November 17, 2016
In the fight against encryption, Apple has positioned itself as a staunch defender of its user privacy by refusing the federal officials to provide encryption backdoors into its products, as well as implementing better encryption for its products.
However, a new report from a security firm suggests Apple’s online syncing service iCloud secretly stores logs of its users’ private information for as long as four months — even when iCloud backup is switched off.
Russian digital forensics firm Elcomsoft discovered that Apple’s mobile devices automatically send its users’ call history to the company’s servers if iCloud is enabled, and stored that data for up to four months.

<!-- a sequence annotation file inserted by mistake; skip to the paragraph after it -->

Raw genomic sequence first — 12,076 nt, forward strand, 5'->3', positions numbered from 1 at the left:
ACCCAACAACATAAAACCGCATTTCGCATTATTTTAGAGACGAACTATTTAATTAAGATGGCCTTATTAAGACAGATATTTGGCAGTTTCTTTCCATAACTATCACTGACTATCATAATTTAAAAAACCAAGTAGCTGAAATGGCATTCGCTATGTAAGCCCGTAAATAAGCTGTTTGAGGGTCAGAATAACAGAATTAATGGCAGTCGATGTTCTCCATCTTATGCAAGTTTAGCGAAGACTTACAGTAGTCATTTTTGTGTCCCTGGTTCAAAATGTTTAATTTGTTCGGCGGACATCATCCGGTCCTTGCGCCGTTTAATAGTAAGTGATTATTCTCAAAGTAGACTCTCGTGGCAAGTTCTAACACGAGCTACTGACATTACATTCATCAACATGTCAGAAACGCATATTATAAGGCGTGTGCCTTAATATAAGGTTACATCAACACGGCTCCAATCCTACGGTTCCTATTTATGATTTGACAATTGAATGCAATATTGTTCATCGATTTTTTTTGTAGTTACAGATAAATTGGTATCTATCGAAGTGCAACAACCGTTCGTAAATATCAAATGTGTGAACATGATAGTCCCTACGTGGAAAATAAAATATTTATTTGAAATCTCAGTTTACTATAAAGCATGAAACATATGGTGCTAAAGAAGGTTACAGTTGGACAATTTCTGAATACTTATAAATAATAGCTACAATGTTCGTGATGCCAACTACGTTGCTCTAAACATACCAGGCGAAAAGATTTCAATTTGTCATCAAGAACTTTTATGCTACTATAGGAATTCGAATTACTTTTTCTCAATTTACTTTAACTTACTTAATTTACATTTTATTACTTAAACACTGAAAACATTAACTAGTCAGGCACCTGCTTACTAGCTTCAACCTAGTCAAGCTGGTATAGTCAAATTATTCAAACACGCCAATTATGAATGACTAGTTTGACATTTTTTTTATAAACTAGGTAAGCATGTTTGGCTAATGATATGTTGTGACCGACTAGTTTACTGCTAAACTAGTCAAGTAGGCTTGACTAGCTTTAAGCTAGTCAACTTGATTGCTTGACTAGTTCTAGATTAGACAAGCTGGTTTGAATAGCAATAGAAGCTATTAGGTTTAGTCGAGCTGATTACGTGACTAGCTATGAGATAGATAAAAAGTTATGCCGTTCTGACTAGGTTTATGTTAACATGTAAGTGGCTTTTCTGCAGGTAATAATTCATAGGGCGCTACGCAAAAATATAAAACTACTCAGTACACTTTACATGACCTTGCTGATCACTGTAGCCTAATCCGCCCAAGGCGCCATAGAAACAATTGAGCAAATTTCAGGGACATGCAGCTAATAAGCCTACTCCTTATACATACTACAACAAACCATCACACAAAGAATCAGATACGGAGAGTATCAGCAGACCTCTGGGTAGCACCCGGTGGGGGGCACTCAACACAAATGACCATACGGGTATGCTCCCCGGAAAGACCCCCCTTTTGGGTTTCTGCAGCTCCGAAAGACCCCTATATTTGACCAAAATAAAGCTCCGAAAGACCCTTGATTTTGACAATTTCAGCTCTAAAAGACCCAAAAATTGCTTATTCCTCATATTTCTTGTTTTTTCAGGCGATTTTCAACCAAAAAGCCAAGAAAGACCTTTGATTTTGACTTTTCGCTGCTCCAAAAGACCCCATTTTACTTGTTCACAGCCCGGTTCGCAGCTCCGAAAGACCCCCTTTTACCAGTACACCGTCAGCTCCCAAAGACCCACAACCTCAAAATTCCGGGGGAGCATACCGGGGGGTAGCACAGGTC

And it turns out that there is no way for iCloud users to stop this phone call syncing service unless they completely disable the cloud synchronization feature.
Elcomsoft, which sells software to extract data from Apple’s iCloud backups and works with police and intelligence agencies, says the company should tell its customers exactly what personal data it is backing up—and should give users an easy option to turn it off.